WASHINGTON TERRACE — Skip the haunted houses this Halloween season and come see the mysterious and spooky, creepy and kooky, and strangely lovable Addams Family at Beverly’s Terrace Plaza Playhouse. Since their debut in 1938 as a one-panel cartoon in The New Yorker by cartoonist Charles Addams, the Addams Family has been adapted to television shows, movies, books, and more for decades. The Addams Family: A New Musical (with a book by Marshall Brickman and Rick Elice and music and lyrics by Andrew Lippa) is the first stage production based on these classic characters. Directed by Carol Madsen, The Addams Family at the Terrace Plaza Playhouse is a ghoulish and lovable hit that is ideal for everyone this Halloween season.
In the musical, Wednesday Addams has grown up and wants to bring a boy and his parents home to meet her family. One can only imagine the terrible problems that bringing normal people to the Addams family home could cause. Although I find the music and the plot to be lacking in depth and originality, I did enjoy the dark and twisted puns and light hearted Halloween feel to this show. The cast at the Terrace Plaza was fantastic at bringing the beloved Addams Family to life in a way that audiences of all ages can appreciate and enjoy.
As Gomez Addams, Nathan Sachs carried the show with his charming accent and enthusiasm for his family. Gomez is devoted to both his drop dead gorgeous wife, Morticia (played by Natalie Peterson), and his dreadful daughter Wednesday (Arianna Evans). As Gomez sings of his desire to please both his wife and his daughter in the song “Trapped,” Sachs makes him relatable as a father who wants to make everyone happy in his house but is put into an impossible situation. Additionally, Sachs was incredible as he quickly rambled off the family history in a fast and tongue tying monologue.
Peterson is sly and cunning in her portrayal of Morticia Addams, with her scary and manipulative demeanor. This leaves no doubt that Morticia runs the household and should not be messed with. Peterson’s impressive vocals in “Secrets” and her fun dancing in “Just Around the Corner” were some of the most enjoyable moments of the show. Another strong moment for Peterson was Morticia’s dramatic entrance when she meets the Beineke family; the technical, lighting and sound effects as she ascended through the stage floor with fog, lightning and finesse had the audience clapping rapturously.
Evans was wonderful at portraying the gloomy and flat emotions of Wednesday Addams while also relaying her interest and love in Lucas Beineke (played by Trey Cornell). Like Wednesday’s parents, the two lovers have an unconventional relationship, which seems an odd couple at first, but makes more sense as the evening unfolds. Cornell is lively and energetic in his acting yet somehow a little quiet and reserved in his singing.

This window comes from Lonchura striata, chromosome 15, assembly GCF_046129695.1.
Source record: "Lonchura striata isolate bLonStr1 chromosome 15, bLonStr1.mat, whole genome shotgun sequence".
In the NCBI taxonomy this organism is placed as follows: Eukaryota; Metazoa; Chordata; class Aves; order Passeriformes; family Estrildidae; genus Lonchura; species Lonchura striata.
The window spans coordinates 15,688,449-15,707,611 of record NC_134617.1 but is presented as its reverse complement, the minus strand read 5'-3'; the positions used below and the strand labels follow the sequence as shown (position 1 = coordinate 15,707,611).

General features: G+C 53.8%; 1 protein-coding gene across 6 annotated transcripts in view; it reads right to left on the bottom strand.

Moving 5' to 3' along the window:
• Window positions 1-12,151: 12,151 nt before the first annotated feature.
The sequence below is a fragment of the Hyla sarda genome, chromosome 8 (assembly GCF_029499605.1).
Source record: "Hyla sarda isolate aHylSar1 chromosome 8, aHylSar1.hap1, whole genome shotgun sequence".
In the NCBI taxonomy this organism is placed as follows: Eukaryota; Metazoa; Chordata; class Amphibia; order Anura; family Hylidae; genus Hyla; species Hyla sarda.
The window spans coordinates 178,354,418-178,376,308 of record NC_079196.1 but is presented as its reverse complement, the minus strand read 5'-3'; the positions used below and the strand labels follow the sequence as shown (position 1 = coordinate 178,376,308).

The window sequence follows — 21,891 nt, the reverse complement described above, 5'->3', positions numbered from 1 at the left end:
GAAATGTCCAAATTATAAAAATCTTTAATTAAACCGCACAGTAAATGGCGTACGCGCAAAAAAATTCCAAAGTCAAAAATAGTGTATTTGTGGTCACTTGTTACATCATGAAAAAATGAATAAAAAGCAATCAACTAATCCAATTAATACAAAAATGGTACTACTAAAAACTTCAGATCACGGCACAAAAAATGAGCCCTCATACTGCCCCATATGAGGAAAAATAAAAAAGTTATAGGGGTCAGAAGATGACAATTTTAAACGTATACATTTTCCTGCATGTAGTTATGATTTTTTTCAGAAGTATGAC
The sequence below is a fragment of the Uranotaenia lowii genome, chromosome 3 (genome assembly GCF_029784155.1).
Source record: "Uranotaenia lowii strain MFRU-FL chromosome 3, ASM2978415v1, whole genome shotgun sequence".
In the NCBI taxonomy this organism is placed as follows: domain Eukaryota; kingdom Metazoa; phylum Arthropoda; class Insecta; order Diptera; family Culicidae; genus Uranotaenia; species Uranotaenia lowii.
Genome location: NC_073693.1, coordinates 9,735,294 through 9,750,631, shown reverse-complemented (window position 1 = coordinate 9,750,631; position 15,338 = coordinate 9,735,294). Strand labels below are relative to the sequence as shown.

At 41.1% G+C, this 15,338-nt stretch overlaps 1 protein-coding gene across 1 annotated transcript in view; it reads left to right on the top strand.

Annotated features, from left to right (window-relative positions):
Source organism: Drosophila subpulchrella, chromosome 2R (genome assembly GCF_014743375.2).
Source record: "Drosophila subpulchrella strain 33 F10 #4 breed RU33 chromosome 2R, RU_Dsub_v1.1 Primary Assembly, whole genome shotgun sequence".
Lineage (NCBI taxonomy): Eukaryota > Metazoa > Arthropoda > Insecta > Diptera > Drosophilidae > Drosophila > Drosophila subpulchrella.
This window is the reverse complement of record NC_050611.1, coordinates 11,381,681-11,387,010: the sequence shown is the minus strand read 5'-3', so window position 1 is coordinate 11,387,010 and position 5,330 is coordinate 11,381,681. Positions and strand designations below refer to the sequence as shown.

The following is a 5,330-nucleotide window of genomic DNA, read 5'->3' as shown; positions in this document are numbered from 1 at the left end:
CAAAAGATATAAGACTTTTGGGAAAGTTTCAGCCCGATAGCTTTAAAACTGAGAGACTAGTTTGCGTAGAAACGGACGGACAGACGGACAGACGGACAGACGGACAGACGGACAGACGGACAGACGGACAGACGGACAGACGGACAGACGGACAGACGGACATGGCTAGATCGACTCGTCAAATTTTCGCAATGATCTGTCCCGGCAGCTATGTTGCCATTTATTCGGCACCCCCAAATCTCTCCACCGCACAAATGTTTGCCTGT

Jana Plowman and Josh Curtis play Lucas’s parents who come to dinner at the Addam’s family mansion. Plowman is unexpectedly silly and unreserved in “Secrets” and completely lets loose in “Full Disclosure” and “Waiting.” Curtis realistically plays the uptight father who is uncomfortable with the not normal actions and home of the Addams family.
Stealing the night was David Storm as Uncle Fester. His smiling face and twinkle in his eyes really bring the kooky and loony to the family. Storm narrates the show with a comedic telling of love that is a delightful contrast to the scary scene of the haunted mansion set. Storm finished the song “One Normal Night” with a long held out howl that was superb. Pugsley Addams played by Amauree Mack was charming. This talented young actor sang perfectly on pitch with standout lines, like “What if she doesn’t torture me anymore?” and “I’m just a strange sad kid” in the song “What If.”
The Addams mansion was adorned in a silk damask wallpaper with intricate and creepy picture frames on the walls. The set (no designer credited) had with large doors at center and an intricate monogram in the window next to an old organ with Thing, a severed hand, on top. Collections of eerie and weird family treasures filled the bookshelves giving a sense for the gruesome items one might find in such a mansion. Ryan Bruckman designed an excellent moon graphic with a smiling face that was projected onto the side of the stage.
Costumers Stephanie Petersen, Jim Tatton, Tami Richardson, and Kinsie Behr created intricate and timely costumes, such as the grey and white historical costumes for the ghostly ancestors. The Addams family members were dressed similarly to how they appeared in the TV shows and movies. Morticia’s dress, for example, was black, lace, and beautiful with long flowing sleeves. However, a hiccup occurred on opening night when the ancestors tried to tie up the dress so Morticia could tango with Gomez. Hopefully, the actors and technicians can figure out a way to quickly get the dress tied up so the show moves along smoothly.
The dances choreographed by Ginny Spencer were energetic, fun and also creepy. Her work could even accommodate one young man with some disabilities in the ensemble. I enjoyed watching him act throughout the show and thought it was wonderful that he could be included in the production.
Overall, I had a screaming good time for theatre goers of all ages at the Terrace Plaza. The Addams Family is a frighteningly fun-filled show that may haunt you if you don’t go. What are you waiting for? Go see the Addams, snap snap!